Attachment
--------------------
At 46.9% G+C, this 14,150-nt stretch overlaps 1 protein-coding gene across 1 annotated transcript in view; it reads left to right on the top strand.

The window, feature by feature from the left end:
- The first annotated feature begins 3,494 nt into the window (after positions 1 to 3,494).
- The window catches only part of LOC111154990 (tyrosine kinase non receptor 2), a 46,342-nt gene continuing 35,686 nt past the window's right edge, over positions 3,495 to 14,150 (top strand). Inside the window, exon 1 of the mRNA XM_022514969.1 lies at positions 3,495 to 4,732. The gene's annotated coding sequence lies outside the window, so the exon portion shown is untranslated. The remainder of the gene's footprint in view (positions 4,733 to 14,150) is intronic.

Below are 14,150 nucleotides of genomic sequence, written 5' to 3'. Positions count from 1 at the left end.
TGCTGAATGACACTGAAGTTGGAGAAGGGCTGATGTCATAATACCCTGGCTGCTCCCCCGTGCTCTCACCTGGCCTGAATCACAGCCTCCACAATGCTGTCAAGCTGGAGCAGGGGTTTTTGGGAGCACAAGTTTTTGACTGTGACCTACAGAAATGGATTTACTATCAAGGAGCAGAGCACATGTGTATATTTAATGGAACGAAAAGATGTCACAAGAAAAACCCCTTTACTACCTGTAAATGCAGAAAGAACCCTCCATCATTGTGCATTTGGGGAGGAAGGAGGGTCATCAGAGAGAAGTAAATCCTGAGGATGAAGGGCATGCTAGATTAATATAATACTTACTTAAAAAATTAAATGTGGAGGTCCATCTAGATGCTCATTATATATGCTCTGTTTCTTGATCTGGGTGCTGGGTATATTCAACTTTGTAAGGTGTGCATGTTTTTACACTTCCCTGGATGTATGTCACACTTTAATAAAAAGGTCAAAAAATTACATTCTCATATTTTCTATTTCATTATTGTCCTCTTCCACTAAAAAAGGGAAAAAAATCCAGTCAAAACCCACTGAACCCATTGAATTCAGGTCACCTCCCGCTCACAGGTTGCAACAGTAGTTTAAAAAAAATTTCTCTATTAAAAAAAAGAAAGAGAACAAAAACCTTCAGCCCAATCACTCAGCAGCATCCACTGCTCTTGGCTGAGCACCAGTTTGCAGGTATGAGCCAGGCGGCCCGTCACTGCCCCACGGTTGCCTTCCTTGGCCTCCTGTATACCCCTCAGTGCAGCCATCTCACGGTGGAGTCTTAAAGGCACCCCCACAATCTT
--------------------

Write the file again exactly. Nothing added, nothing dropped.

At 46.9% G+C, this 14,150-nt stretch overlaps 1 protein-coding gene across 1 annotated transcript in view; it reads left to right on the top strand.

The window, feature by feature from the left end:
- The first annotated feature begins 3,494 nt into the window (after positions 1 to 3,494).
- The window catches only part of LOC111154990 (tyrosine kinase non receptor 2), a 46,342-nt gene continuing 35,686 nt past the window's right edge, over positions 3,495 to 14,150 (top strand). Inside the window, exon 1 of the mRNA XM_022514969.1 lies at positions 3,495 to 4,732. The gene's annotated coding sequence lies outside the window, so the exon portion shown is untranslated. The remainder of the gene's footprint in view (positions 4,733 to 14,150) is intronic.

Below are 14,150 nucleotides of genomic sequence, written 5' to 3'. Positions count from 1 at the left end.
TGCTGAATGACACTGAAGTTGGAGAAGGGCTGATGTCATAATACCCTGGCTGCTCCCCCGTGCTCTCACCTGGCCTGAATCACAGCCTCCACAATGCTGTCAAGCTGGAGCAGGGGTTTTTGGGAGCACAAGTTTTTGACTGTGACCTACAGAAATGGATTTACTATCAAGGAGCAGAGCACATGTGTATATTTAATGGAACGAAAAGATGTCACAAGAAAAACCCCTTTACTACCTGTAAATGCAGAAAGAACCCTCCATCATTGTGCATTTGGGGAGGAAGGAGGGTCATCAGAGAGAAGTAAATCCTGAGGATGAAGGGCATGCTAGATTAATATAATACTTACTTAAAAAATTAAATGTGGAGGTCCATCTAGATGCTCATTATATATGCTCTGTTTCTTGATCTGGGTGCTGGGTATATTCAACTTTGTAAGGTGTGCATGTTTTTACACTTCCCTGGATGTATGTCACACTTTAATAAAAAGGTCAAAAAATTACATTCTCATATTTTCTATTTCATTATTGTCCTCTTCCACTAAAAAAGGGAAAAAAATCCAGTCAAAACCCACTGAACCCATTGAATTCAGGTCACCTCCCGCTCACAGGTTGCAACAGTAGTTTAAAAAAAATTTCTCTATTAAAAAAAAGAAAGAGAACAAAAACCTTCAGCCCAATCACTCAGCAGCATCCACTGCTCTTGGCTGAGCACCAGTTTGCAGGTATGAGCCAGGCGGCCCGTCACTGCCCCACGGTTGCCTTCCTTGGCCTCCTGTATACCCCTCAGTGCAGCCATCTCACGGTGGAGTCTTAAAGGCACCCCCACAATCTT